As U.S. Sen. Joe Manchin considers a 2016 return bid for governor, Republicans hope to block West Virginia’s most prominent Democrat from handpicking his Senate successor for two years. Should he reclaim his old job, Manchin will have served enough of his Senate term that the governor — potentially him in 2017 — could name the next senator through 2018. The appointment would guarantee that the Democratic Party holds a crucial seat for at least another two years. After a bruising 2014 election, Manchin is in the Senate minority for the first time in his short tenure. In his state, he’s the last Democrat standing in Congress. Big Republican gains also shook up the statehouse. With majorities in the House and Senate for the first time in more than eight decades, Republicans have the numbers to stymie Manchin’s ability to name a potential replacement.
West Virginia is preparing for debate on its own voter identification bill this year, amid a changing political climate in the state and circumstances that differ from election fights in Pennsylvania. On Nov. 6, Republican lawmakers in the state capital saw the biggest surge in their ranks since the 1920s, with the addition of 11 new members to the state House and the ouster of the incumbent Democratic attorney general. Party leaders are hoping that momentum, when mixed with the notorious history of political mischief in the state, could lead to adopting a voter ID bill similar to one approved by the GOP-controlled Pennsylvania Legislature last year.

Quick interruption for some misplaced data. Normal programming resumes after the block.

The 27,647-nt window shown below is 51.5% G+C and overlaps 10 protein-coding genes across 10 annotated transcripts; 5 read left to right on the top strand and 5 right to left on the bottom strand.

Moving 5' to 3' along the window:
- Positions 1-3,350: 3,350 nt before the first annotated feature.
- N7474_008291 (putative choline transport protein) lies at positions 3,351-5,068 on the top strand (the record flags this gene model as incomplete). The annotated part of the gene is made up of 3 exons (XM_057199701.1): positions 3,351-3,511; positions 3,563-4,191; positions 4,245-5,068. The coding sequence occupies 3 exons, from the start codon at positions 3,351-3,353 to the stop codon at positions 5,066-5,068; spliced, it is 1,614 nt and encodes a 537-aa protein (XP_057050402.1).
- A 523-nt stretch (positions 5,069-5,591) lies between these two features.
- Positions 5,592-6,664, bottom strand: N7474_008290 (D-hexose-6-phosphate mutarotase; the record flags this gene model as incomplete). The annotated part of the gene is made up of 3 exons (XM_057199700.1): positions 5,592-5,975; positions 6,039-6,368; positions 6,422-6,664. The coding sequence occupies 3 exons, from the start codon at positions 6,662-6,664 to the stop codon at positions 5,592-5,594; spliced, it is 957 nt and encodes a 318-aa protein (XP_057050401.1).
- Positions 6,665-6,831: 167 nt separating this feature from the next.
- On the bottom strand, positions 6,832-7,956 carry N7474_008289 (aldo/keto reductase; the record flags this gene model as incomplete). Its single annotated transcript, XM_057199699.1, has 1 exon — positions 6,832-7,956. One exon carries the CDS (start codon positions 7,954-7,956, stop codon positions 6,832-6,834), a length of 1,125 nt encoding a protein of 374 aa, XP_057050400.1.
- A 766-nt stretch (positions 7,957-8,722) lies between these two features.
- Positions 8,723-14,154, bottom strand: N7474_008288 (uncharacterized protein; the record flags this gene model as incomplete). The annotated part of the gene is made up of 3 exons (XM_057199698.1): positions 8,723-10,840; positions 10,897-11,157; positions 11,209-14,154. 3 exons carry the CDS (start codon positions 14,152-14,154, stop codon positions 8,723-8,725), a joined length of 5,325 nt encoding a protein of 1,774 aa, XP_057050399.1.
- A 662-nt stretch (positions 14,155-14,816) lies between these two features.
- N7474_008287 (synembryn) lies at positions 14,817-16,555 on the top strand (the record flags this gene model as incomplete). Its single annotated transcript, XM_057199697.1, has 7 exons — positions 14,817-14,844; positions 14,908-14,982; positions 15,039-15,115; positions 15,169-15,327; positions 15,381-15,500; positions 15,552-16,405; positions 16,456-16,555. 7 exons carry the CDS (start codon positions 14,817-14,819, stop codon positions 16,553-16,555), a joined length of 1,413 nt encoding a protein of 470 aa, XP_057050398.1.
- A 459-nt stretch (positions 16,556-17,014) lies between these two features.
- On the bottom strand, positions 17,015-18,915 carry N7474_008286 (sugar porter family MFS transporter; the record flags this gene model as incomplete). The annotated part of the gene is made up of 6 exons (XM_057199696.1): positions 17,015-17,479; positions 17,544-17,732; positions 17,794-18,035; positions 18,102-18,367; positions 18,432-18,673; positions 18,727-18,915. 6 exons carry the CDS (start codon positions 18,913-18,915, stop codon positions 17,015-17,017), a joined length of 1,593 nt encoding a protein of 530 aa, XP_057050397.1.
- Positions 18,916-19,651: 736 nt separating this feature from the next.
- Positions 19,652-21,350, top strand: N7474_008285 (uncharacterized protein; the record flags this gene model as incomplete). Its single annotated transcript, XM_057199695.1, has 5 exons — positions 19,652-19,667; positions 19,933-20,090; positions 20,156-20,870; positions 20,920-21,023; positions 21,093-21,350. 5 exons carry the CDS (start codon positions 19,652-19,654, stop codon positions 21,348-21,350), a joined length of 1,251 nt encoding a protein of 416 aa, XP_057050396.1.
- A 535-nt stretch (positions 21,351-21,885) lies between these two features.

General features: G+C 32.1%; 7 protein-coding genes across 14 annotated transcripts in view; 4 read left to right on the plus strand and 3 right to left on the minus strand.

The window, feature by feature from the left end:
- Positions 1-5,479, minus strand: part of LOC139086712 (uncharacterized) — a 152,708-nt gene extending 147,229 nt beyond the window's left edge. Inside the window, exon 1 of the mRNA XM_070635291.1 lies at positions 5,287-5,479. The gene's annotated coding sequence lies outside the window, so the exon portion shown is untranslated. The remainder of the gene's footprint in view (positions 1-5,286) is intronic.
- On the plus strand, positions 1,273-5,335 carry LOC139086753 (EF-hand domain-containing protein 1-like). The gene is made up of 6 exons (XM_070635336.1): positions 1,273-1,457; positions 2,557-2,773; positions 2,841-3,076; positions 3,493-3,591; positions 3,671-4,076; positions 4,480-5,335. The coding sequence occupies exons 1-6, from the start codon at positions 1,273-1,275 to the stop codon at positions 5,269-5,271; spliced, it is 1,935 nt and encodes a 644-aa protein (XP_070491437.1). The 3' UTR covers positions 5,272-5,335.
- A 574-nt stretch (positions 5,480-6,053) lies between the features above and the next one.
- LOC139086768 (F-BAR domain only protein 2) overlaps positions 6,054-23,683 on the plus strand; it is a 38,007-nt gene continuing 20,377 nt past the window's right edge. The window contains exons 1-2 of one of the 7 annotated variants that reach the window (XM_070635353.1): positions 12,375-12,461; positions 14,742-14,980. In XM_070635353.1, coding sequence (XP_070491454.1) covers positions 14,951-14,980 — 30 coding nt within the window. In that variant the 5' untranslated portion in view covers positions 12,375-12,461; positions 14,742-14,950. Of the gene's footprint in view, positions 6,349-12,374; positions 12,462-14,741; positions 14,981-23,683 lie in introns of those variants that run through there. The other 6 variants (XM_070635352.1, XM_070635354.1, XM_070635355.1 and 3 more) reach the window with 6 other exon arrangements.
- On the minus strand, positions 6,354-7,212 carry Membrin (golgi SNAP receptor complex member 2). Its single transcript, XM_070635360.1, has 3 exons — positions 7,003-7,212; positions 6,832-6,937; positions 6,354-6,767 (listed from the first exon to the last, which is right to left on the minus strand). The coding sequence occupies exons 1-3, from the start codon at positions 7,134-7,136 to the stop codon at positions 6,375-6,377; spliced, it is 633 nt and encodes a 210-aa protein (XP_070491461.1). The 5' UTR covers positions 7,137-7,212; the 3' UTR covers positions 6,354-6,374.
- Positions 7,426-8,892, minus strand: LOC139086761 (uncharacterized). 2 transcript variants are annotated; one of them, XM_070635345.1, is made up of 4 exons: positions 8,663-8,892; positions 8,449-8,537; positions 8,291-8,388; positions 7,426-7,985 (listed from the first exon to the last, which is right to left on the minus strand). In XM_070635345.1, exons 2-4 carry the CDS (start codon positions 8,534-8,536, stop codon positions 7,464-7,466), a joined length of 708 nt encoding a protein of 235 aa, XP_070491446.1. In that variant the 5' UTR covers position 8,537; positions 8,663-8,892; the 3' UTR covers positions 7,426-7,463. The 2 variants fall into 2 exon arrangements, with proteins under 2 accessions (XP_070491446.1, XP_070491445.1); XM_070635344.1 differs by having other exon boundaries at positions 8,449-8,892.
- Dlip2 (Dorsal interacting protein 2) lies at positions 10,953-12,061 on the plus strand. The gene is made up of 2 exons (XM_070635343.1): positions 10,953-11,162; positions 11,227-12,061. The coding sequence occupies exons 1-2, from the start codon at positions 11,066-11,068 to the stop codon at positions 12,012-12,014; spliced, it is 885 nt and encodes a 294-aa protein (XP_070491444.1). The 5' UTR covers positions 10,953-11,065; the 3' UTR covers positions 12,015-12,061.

Armed with their largest share of the House of Delegates in decades, West Virginia Republicans plan to resume their push to require voters to show photo identification at the polls, adding the state to a growing group that expect to debate the topic this year. House Minority Leader Tim Armstead said the GOP proposal would mandate a photo ID while helping those who don’t have such identification to obtain one. The bill is expected during the 2013 regular session of the Legislature, which begins Feb. 13. “Requiring identification when voting is a simple step that we can take to make our elections fairer and to ensure that the outcome of our elections actually reflects the will of our citizens,” said Armstead, a Kanawha County lawyer. “People are required to show identification to cash a check, to enter many sporting and other events, and to open bank accounts.”